The war is over. A train is chugging across the country, bearing a single inscription: Victory. From a throng of soldiers singing and sharing loaves of bread, we soon distinguish Fedor, who then picks up an orphan boy, also named Fedor, at a whistle-stop. They decide to live together.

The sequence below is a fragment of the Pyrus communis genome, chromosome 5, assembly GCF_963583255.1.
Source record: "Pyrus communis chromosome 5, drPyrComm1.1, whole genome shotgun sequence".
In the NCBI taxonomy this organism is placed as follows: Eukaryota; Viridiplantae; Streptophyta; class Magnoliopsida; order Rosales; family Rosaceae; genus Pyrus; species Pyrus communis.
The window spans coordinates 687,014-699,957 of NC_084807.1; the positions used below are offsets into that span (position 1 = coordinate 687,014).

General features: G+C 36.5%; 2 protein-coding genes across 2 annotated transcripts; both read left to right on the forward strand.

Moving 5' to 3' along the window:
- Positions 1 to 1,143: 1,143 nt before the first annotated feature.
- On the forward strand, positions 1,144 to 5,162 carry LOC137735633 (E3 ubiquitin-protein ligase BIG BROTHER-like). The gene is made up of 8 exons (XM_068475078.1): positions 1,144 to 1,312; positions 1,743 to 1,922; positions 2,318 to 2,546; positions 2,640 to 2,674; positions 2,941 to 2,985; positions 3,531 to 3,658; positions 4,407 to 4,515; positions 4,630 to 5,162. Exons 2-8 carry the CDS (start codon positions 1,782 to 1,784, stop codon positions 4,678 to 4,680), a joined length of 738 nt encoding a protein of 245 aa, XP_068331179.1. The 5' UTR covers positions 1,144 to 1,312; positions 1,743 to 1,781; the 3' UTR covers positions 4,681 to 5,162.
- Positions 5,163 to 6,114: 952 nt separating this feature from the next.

Thus begins Khutsiev's first solo effort after parting ways with Feliks Mironer, citing creative differences: the latter favored more rigorously structured scripts while the former sought an atmosphere free from the constraints of classical narratives. Nevertheless, The Two Fedors still ranks among the director's most stringent offerings. Exceptionally simple on the formal level—evoking the wise simplicity of Boris Barnet or Yasujiro Ozu's The Only Son (1936)—Khutsiev introduces melodramatic conflict into the Fedors’ idyll in the form of a woman, yet focuses less on the love story than the workaday toils of reshaping a civilization. Shot on location in Odessa, his realistic film meticulously captures the long and hard transition from war to peace––a peace, in fact, not nearly as picture-perfect as the two orphaned strangers imagined when they met on a train. Pyotr Todorovsky operated the camera and Vasily Shukshin as Fedor Sr.—not just a new folk hero, but an outstanding filmmaker and actor—announced himself to the world, and a new Soviet cinema was born.